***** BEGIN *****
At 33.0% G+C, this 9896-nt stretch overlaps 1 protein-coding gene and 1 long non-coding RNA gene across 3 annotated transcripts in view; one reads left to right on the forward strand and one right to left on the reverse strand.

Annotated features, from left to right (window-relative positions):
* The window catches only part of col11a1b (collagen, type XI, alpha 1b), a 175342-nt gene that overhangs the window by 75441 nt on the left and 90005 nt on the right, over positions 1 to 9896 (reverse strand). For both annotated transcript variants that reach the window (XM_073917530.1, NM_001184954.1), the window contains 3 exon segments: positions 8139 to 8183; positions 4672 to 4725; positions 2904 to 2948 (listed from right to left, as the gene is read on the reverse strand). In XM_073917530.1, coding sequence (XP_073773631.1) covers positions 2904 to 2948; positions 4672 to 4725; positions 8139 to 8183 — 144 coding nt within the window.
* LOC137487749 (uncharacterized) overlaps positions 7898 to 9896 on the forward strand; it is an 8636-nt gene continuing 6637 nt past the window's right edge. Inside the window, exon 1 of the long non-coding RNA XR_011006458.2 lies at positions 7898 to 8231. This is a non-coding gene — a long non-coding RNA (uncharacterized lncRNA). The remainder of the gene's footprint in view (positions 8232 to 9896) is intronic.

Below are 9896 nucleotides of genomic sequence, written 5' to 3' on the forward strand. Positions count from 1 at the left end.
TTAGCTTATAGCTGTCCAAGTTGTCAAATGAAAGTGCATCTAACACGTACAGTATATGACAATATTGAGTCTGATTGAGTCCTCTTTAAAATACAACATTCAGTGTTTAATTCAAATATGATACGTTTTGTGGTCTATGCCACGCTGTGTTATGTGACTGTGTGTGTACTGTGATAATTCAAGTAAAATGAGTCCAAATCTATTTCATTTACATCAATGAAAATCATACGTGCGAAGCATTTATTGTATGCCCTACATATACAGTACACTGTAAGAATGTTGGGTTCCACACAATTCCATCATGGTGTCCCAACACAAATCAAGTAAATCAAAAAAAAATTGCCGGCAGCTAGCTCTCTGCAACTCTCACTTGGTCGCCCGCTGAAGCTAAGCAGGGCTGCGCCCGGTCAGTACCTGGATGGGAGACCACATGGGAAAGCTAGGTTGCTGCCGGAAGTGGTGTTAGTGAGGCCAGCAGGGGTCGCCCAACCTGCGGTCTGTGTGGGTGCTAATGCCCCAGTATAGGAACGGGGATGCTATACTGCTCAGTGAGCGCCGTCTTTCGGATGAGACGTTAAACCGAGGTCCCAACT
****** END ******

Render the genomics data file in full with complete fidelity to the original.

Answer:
At 33.0% G+C, this 9896-nt stretch overlaps 1 protein-coding gene and 1 long non-coding RNA gene across 3 annotated transcripts in view; one reads left to right on the forward strand and one right to left on the reverse strand.

Annotated features, from left to right (window-relative positions):
* The window catches only part of col11a1b (collagen, type XI, alpha 1b), a 175342-nt gene that overhangs the window by 75441 nt on the left and 90005 nt on the right, over positions 1 to 9896 (reverse strand). For both annotated transcript variants that reach the window (XM_073917530.1, NM_001184954.1), the window contains 3 exon segments: positions 8139 to 8183; positions 4672 to 4725; positions 2904 to 2948 (listed from right to left, as the gene is read on the reverse strand). In XM_073917530.1, coding sequence (XP_073773631.1) covers positions 2904 to 2948; positions 4672 to 4725; positions 8139 to 8183 — 144 coding nt within the window.
* LOC137487749 (uncharacterized) overlaps positions 7898 to 9896 on the forward strand; it is an 8636-nt gene continuing 6637 nt past the window's right edge. Inside the window, exon 1 of the long non-coding RNA XR_011006458.2 lies at positions 7898 to 8231. This is a non-coding gene — a long non-coding RNA (uncharacterized lncRNA). The remainder of the gene's footprint in view (positions 8232 to 9896) is intronic.

Below are 9896 nucleotides of genomic sequence, written 5' to 3' on the forward strand. Positions count from 1 at the left end.
TTAGCTTATAGCTGTCCAAGTTGTCAAATGAAAGTGCATCTAACACGTACAGTATATGACAATATTGAGTCTGATTGAGTCCTCTTTAAAATACAACATTCAGTGTTTAATTCAAATATGATACGTTTTGTGGTCTATGCCACGCTGTGTTATGTGACTGTGTGTGTACTGTGATAATTCAAGTAAAATGAGTCCAAATCTATTTCATTTACATCAATGAAAATCATACGTGCGAAGCATTTATTGTATGCCCTACATATACAGTACACTGTAAGAATGTTGGGTTCCACACAATTCCATCATGGTGTCCCAACACAAATCAAGTAAATCAAAAAAAAATTGCCGGCAGCTAGCTCTCTGCAACTCTCACTTGGTCGCCCGCTGAAGCTAAGCAGGGCTGCGCCCGGTCAGTACCTGGATGGGAGACCACATGGGAAAGCTAGGTTGCTGCCGGAAGTGGTGTTAGTGAGGCCAGCAGGGGTCGCCCAACCTGCGGTCTGTGTGGGTGCTAATGCCCCAGTATAGGAACGGGGATGCTATACTGCTCAGTGAGCGCCGTCTTTCGGATGAGACGTTAAACCGAGGTCCCAACT